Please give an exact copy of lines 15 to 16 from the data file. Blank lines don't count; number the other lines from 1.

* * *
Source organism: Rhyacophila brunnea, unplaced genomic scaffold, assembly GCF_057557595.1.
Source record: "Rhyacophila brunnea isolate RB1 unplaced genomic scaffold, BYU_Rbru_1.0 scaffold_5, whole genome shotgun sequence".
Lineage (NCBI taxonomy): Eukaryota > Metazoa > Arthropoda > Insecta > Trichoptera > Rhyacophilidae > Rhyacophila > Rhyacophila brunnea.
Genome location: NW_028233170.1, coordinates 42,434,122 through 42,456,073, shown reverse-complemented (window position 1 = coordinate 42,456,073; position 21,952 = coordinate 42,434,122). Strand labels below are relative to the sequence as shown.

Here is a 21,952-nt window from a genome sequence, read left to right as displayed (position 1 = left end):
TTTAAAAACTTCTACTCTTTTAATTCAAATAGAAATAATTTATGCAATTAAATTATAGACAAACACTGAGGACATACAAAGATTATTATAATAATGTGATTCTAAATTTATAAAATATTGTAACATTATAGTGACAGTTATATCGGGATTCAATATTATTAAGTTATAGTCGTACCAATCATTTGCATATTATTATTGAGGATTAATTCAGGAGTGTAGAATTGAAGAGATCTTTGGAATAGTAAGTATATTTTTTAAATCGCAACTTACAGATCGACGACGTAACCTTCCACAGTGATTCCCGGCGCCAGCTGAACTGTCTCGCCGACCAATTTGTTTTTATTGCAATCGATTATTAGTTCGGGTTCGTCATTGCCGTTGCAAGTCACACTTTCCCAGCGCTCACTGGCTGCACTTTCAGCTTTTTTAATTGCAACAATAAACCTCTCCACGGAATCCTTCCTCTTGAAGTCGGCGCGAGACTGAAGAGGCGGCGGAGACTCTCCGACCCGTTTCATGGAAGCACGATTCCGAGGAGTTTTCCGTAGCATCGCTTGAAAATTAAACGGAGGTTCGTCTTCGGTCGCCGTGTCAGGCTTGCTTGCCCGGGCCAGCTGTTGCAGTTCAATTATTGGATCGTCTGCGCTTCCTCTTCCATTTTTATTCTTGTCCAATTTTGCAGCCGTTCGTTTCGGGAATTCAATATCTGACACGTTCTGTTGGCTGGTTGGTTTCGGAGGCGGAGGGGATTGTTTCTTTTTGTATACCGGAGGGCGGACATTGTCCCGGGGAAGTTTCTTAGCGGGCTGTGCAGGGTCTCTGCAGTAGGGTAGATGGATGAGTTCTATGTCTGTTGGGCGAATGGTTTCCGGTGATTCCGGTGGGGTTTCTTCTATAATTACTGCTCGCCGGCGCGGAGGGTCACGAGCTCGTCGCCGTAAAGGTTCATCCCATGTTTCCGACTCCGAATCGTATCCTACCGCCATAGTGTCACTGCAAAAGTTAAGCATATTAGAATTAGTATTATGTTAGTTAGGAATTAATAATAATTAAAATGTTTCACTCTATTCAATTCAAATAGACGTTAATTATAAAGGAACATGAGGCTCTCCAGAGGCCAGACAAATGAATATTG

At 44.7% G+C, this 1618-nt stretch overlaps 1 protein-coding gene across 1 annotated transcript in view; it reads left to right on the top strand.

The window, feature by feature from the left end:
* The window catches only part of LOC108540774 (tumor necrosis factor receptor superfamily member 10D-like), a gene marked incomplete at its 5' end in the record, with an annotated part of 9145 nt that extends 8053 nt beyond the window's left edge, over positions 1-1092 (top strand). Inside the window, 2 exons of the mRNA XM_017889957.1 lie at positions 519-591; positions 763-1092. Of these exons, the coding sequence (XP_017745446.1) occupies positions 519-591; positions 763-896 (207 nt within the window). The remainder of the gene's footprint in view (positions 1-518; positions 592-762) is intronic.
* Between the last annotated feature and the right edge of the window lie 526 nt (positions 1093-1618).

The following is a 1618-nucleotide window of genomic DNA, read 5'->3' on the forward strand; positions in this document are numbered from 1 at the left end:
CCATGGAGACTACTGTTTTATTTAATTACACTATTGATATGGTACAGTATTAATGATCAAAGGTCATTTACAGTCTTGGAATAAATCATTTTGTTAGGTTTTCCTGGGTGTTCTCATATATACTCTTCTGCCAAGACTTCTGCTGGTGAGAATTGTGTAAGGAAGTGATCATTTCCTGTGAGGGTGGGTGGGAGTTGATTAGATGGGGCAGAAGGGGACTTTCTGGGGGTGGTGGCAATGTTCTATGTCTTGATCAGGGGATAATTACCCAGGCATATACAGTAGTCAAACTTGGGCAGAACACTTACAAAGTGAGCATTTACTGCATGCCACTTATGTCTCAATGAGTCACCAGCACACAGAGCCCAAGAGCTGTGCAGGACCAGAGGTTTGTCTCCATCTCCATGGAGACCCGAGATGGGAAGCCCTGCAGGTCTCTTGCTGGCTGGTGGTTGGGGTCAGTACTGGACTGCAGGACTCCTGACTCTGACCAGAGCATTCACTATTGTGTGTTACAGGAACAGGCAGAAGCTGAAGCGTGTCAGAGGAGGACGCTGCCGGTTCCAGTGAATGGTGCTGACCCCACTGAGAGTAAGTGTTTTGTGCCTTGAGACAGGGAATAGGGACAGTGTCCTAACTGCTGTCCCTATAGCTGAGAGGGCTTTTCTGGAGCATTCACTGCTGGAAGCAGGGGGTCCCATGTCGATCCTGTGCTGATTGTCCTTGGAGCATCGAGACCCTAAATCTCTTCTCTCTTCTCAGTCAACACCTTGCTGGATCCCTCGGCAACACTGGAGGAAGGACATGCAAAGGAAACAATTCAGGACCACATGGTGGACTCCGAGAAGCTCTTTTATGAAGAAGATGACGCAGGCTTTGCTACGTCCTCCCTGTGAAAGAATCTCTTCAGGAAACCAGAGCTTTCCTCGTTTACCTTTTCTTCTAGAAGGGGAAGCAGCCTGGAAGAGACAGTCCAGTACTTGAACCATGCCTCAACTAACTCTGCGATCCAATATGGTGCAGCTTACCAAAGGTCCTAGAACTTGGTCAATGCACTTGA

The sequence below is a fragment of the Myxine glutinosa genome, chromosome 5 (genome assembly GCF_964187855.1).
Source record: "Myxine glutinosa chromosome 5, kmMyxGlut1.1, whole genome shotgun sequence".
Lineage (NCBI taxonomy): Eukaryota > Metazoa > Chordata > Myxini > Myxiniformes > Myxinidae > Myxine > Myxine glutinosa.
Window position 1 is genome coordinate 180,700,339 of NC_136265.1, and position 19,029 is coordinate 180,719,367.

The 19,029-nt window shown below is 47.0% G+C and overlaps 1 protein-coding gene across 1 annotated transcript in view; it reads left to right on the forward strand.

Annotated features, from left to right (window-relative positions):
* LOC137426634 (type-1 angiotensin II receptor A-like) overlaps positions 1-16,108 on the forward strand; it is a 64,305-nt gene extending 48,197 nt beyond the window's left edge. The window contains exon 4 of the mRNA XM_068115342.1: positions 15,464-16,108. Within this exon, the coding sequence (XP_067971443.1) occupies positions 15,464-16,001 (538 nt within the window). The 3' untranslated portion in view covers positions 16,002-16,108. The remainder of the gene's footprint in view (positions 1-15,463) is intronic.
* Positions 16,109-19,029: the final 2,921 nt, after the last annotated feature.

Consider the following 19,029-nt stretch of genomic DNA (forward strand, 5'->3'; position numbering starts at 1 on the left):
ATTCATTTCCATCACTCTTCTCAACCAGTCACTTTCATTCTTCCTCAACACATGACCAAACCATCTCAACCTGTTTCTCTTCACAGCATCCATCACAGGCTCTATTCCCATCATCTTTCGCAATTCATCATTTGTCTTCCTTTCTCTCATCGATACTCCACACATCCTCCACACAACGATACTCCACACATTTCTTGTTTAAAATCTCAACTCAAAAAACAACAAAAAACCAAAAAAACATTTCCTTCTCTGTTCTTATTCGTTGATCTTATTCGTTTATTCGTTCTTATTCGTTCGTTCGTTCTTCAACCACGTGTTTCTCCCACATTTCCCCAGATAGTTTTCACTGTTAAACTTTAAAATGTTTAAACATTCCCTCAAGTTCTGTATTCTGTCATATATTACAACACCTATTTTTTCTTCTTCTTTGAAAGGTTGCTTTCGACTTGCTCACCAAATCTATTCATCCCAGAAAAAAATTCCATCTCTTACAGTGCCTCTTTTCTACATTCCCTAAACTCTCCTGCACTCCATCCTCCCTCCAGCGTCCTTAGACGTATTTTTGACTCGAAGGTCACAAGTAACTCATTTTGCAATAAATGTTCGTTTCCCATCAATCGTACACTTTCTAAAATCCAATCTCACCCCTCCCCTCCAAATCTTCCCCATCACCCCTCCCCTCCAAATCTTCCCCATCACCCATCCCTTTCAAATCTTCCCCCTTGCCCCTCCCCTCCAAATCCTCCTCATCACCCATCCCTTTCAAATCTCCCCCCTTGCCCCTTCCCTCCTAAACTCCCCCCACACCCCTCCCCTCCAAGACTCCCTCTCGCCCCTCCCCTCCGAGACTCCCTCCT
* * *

Lineage (NCBI taxonomy): Eukaryota > Metazoa > Chordata > Myxini > Myxiniformes > Myxinidae > Myxine > Myxine glutinosa.
Window position 1 is genome coordinate 180,700,339 of NC_136265.1, and position 19,029 is coordinate 180,719,367.